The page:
Sunday, January 15, 2023

only doubles (St Thomas)

Dressed for the cold. Put on two layers of jammy pants, astronomy constellation ones outside. Put on my astronomy vest with my BLOIS crest.

7:19 PM. Checked the battery on the voice recorder. About half. Red #42 theatre film on the computer LCD screen. I readied to go outside. Left the sketching gear for later.

Put the new MEC Guides duck down parka on again. Did up all the buttons tonight, for the flap covering the zipper. The Sony ICD-SX750 into the breast pocket. baader planetarium Hyperion Mark IV 24-8 zoom eyepiece into the right hip pocket. Custom Deep Red flashlight into the left. Custom red LED USB keyboard light installed.

Out the airlock.

On None More Black, the custom build, turned up the dew heater channels (they had been on, low, the whole time). Powered by the hacked computer PSU.

Centred on RA. Took off the safety tether on the objective cap. Removed the cover. Adjusted the north part of the blind; it had sagged. It was close after the park position command but centred on the Dec marker. Eek. Touched the glass but my gloves were on. Whew. No mark. Ocular into the Williams Optics 2" dielectric mirror diagonal.

Took a seat on Dave Getgood's BigDOC adjustable height astronomy chair. Powered on the motor drive system. Checked the time. 7:24. The hand controller of the IDEA GoToStar was fast 4 minutes. Fine, close enough. Checked the Daylight setting: it was not on. Checked the offset (in the location): 300 minutes. All seemed OK. Why had the 'scope pointing been so far off yesterday? Meh. Move on.

Woke up the Microsoft Surface Laptop Go with the fingerprint reader. SkyTools Visual Professional 4.0j R21 glitched again! Red mode was mucked up with white rows. Just in the short time going from inside to outside. Was it from minimising the application? I cycled the Night Vision. Minimised. OK now. Weird.

Remembered I did not need to do a star alignment; it was in memory. I had parked and maintained the power. I decided to use Betelgeuse. Given how cold it was, I decided to do a medium-speed manual pan close to the orange star in Orion. Didn't want to strain the motors. Then I remembered I had released the clutches, so the model might be screwed up. What the hey, I carried on. The LCD was sluggish. Looked in the Named Stars menu. Found 60 was the magic number. Scrolled down 2 items. Issued a slew to Betelgeuse. Huh. Not too bad. Centred in the Orion 9x50 right-angle corrected finder, then centred in the eyepiece. Synced on the star, in hopes of correcting the model.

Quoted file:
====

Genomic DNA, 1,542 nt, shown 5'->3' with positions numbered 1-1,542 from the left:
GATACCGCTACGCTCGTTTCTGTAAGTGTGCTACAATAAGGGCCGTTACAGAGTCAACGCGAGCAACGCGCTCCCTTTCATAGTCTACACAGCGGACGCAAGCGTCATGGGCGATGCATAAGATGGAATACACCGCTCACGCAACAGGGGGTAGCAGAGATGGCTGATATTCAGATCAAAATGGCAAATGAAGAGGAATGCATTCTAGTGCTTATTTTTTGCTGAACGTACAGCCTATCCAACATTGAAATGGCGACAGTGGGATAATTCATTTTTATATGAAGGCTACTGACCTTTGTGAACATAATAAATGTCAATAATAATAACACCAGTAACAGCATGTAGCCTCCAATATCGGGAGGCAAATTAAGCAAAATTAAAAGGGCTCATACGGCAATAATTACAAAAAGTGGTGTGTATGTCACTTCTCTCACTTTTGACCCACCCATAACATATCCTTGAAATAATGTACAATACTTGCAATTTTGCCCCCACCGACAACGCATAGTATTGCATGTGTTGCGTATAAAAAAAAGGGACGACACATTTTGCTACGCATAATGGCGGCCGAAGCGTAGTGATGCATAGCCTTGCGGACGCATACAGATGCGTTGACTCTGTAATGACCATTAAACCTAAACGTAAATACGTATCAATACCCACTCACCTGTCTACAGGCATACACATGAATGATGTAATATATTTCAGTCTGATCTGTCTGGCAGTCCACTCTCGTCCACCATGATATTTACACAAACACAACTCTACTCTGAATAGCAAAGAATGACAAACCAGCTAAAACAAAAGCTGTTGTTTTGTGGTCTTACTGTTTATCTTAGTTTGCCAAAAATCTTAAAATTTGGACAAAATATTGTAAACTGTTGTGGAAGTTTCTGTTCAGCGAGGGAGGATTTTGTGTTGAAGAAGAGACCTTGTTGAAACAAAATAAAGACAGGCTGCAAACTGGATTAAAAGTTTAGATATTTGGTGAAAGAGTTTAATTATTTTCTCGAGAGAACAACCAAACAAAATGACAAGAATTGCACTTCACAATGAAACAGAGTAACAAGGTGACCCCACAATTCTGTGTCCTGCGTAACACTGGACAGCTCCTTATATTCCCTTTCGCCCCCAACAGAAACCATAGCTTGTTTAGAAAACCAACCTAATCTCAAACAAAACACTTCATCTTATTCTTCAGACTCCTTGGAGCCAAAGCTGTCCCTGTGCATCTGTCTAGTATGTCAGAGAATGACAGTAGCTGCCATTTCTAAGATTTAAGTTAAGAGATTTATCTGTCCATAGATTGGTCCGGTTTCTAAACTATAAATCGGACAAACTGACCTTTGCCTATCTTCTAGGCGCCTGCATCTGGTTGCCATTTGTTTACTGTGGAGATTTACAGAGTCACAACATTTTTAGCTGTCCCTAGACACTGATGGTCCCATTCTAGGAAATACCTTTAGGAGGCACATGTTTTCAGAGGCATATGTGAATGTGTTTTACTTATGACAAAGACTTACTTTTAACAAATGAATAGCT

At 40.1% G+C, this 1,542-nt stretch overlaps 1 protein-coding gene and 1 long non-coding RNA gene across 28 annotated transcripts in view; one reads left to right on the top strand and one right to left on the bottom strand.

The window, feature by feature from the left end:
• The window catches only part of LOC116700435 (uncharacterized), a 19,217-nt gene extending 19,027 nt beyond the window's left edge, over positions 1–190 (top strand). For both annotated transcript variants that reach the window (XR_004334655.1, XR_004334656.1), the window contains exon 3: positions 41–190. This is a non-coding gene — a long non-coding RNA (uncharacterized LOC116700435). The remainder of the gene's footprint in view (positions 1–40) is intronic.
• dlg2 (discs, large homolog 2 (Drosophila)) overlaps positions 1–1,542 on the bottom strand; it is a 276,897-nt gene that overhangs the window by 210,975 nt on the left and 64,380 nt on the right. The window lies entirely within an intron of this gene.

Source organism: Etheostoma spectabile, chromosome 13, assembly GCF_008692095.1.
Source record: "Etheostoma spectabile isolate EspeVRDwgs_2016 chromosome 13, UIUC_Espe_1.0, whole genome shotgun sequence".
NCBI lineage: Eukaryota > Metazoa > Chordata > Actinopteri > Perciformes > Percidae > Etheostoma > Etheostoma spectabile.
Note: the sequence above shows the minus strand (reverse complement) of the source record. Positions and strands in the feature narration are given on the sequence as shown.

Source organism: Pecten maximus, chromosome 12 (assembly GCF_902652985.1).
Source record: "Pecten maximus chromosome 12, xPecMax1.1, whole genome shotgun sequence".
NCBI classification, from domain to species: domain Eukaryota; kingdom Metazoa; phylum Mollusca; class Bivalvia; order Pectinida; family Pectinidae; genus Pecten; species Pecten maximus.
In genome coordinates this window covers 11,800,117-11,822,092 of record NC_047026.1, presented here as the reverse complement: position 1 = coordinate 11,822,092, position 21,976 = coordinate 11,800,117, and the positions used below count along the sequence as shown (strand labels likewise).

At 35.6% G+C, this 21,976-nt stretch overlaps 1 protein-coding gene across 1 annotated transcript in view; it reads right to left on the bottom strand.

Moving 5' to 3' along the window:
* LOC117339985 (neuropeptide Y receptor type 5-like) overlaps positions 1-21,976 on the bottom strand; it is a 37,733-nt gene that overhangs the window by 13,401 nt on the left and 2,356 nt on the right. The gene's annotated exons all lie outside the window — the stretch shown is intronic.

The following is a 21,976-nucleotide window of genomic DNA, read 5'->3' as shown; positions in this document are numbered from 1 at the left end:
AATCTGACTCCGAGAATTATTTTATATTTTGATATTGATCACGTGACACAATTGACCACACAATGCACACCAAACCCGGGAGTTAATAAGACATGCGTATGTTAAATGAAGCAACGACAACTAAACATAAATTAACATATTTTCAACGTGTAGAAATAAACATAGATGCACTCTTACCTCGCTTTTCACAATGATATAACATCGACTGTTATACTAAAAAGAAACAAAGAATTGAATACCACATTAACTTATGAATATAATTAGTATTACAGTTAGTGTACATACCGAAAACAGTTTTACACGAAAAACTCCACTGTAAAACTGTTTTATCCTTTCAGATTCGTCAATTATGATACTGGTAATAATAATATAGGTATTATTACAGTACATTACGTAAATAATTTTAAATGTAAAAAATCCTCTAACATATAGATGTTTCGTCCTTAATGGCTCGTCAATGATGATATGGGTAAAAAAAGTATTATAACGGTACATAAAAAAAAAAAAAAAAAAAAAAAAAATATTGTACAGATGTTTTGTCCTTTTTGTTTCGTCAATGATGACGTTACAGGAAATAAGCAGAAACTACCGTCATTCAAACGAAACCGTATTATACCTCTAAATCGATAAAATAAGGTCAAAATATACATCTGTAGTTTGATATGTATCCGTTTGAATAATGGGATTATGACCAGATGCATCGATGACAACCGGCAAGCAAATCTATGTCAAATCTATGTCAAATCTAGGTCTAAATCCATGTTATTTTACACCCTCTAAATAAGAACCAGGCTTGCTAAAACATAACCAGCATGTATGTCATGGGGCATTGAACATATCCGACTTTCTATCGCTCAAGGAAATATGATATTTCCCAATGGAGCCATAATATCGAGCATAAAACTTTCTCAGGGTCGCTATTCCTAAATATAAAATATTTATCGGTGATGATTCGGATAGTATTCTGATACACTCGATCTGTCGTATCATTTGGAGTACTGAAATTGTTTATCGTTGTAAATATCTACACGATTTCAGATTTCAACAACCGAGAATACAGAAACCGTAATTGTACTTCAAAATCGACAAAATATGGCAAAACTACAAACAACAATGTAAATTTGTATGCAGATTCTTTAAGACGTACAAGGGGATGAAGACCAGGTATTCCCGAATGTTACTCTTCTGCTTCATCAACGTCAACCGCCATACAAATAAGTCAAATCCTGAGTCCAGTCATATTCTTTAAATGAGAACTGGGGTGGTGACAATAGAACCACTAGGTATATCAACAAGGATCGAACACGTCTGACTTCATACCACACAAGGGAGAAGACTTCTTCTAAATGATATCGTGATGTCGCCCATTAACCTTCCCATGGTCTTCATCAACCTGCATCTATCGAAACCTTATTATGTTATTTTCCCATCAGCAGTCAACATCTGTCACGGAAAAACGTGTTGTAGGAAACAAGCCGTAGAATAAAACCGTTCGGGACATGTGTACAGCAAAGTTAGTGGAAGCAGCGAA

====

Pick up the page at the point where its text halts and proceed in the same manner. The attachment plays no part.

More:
7:33. Noted the battery level was already very low on the Sony. Oops. Found a bundle of new Energizers near the photo booth. It occurred to me that the recorder might be recharge mode. Is that a bad thing with alkalines installed?!

Considered Orion targets. ο (omicron) 2 Orionis was a new or unseen quarry. From the Sky & Telescope article. Looked up the alternate designations in the software. Hard time reading it with the old Mark I eyeballs... SAO 94218. Tried entering it into the hand controller. Goofed on the first attempt being in the wrong field, the GoToNova ID field. Oooh. Moved to the second SAO row and it was accepted. Slewed!

Somewhat bright star in the eyepiece. Checked the digital atlas. All right! On it, right on the star. Impressive, the pointing. Centred in the eyepiece.

7:42. Well. I noted a gold-yellow star... Saw the unequal wide pairing with HD 31374 to the north, roughly. Compared some stars in the east. I saw a triad of stars like in the software chart. Confident I was in the right spot. Tricky, I thought. Remembered that the optical path, extended with the external William Optics Crayford-style focuser, made the field of view smaller, more magnified. So while the zoom eyepiece was at 24, I needed to set SkyTools to the 20mm view, to better match the TFOV. [ed: Did I not make a special multiplier to compensate for this?]

Desired hands-free focusing.

Dialed the eyepiece up one notch. Took the custom DIY dew strap off for a moment to check.